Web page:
Dairy Queen franchisee appealing development permit denial from City of Calgary

Click to play video: 'Dairy Queen franchisee appealing development permit denial from City of Calgary' Dairy Queen franchisee appealing development permit denial from City of Calgary
WATCH ABOVE: The franchisee of the Dairy Queen that burned down in 2019 is trying to rebuild, but their permit application has been denied. As Adam MacVicar reports, the decision is being appealed. – Apr 22, 2021

The franchisee of a Dairy Queen on Centre Street in northeast Calgary — along with the property’s owner — are appealing a decision by the city’s planning department to reject a development permit to rebuild after the restaurant burned down.

In October 2019, the Dairy Queen was gutted by a fire, which was later determined to be an electrical fire.

The restaurant was run for six years by a Korean family that immigrated to Canada in 2001. The franchisees, Jukyun and Heesin Shim, were hoping to rebuild after the loss.

“They’ve basically put in every penny that they’ve saved up into this franchise when we started in 2013,” their son John Shim said.

“To them, this fire is every penny that they’ve saved up burning away.”

Read more: Fire breaks out at northeast Calgary Dairy Queen

Story continues below advertisement

In January, the family and the property’s owner applied for a development permit to rebuild the restaurant with some modernizations.

However, the development permit was rejected by the City of Calgary after an analysis of the proposal.

“We felt blindsided by the city when they turned us down to rebuild the building,” said Sheila Gordon, the property owner’s daughter-in-law.

The denial was also a surprise to John Shim, who thought the rejection was the end of the road for rebuilding his parents’ restaurant.

“We didn’t expect anything else but just going forward with it,” he said. “So the rejection was very surprising.”

Their appeal of the decision was in front of the Subdivision and Development Appeal Board on Thursday.

Read more: New Calgary rental development signals optimism despite high vacancy rates

According to city documents, there were several factors that contributed to the rejection of the permit, despite being “technically sound” and in compliance with how the land is currently zoned.

The site, which sits on the corner of Centre Street N. and 18 Avenue N.E., is 300 metres from a future LRT station as the area is set to be a stop on the future Green Line route.

Story continues below advertisement

The documents included in the appeal said the proposal to rebuild the Dairy Queen doesn’t line up with policies included in the municipal development plan.

City officials designated Centre Street has an urban main street as part of the development plan, which includes a higher concentration of jobs, urban density, residential and commercial mixed-use developments, as well as access to transit.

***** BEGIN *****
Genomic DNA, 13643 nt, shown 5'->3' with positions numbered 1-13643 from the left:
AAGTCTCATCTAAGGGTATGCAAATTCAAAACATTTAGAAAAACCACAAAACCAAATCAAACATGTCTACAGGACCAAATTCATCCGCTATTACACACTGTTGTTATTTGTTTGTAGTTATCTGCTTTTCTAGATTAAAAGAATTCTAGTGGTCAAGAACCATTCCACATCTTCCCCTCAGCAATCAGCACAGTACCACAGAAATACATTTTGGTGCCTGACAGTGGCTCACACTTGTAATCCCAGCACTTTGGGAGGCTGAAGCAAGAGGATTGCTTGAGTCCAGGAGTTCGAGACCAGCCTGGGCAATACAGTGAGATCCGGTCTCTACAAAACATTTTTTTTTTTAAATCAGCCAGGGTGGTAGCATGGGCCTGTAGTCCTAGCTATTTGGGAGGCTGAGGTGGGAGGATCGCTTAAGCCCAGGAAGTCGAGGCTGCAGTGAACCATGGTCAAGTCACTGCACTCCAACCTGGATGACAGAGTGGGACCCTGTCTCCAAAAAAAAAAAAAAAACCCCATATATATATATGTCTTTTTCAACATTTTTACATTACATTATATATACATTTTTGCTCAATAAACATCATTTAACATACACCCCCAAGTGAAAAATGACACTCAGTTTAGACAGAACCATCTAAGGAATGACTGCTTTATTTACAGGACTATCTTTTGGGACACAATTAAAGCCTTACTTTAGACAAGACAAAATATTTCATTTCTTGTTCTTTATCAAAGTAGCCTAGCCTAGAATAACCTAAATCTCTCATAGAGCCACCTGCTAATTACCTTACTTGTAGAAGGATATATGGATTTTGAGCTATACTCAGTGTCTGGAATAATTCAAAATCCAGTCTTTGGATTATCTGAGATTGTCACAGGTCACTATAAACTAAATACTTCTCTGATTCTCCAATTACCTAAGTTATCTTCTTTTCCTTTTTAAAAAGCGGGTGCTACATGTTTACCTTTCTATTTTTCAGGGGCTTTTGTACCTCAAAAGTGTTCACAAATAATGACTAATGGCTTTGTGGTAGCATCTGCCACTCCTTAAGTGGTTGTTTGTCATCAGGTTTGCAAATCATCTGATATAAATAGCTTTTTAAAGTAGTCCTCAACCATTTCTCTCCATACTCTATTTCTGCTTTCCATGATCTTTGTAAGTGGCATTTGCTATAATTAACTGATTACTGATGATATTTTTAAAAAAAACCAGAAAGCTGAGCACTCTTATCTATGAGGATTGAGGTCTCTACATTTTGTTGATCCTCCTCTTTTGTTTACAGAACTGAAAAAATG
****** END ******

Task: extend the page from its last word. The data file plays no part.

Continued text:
According to the documents, drive-thru restaurants are discouraged in the plan for Centre Street as they “detract from the pedestrian shopping environment.”

“There is no denying we’d love to see a project that is mixed, that is dense and that is urban, that may leverage the future Green Line service and help Centre Street to transform the existing auto-oriented environment… to a place that is better aligned with the vision for this main street,” City of Calgary senior planner Martin Beck said during the appeal meeting.

Read more: New shopping centre and housing development proposed for area near northwest Calgary city limits

Beck said the planning department is “more than willing” to consider projects that are similar in nature, with the caveat that the development lines up with the practices and policies in the plan.

According to Beck, the application was considered by the planning department as a new development and not a rebuild of the restaurant.

Story continues below advertisement

“If approved as is, with what clearly in our opinion is an auto-oriented design use and development may not make a significant difference in the development form and fabric of this area and Centre Street,” Beck said.

“However, if we take this approach and do not try to influence the building form on a case-by-case basis, it would be very difficult for administration and Calgary as a whole to move towards the vision put in place by council.”

Terry Wong, a family friend of the Shims, said he hopes the appeal board reconsiders the city’s decision, as the Dairy Queen employed more than 20 people before the fire.

“Just because of the misfortune of somebody having their business burn down and wanting to rebuild it again, I don’t think the city’s municipal development plan should trump getting a business back,” he said.

Ultimately, the decision on what to do next with the land if the appeal is defeated will be up to the property owners. Gordon said there isn’t the ability to develop a multi-storey mixed-use building on the site, nor much interest.

“We just are not, cannot, and are not interested in developing it as the city wanted us to do,” Gordon said.

A decision from the Subdivision and Development Appeal Board on the proposal is expected in two weeks.


Sponsored content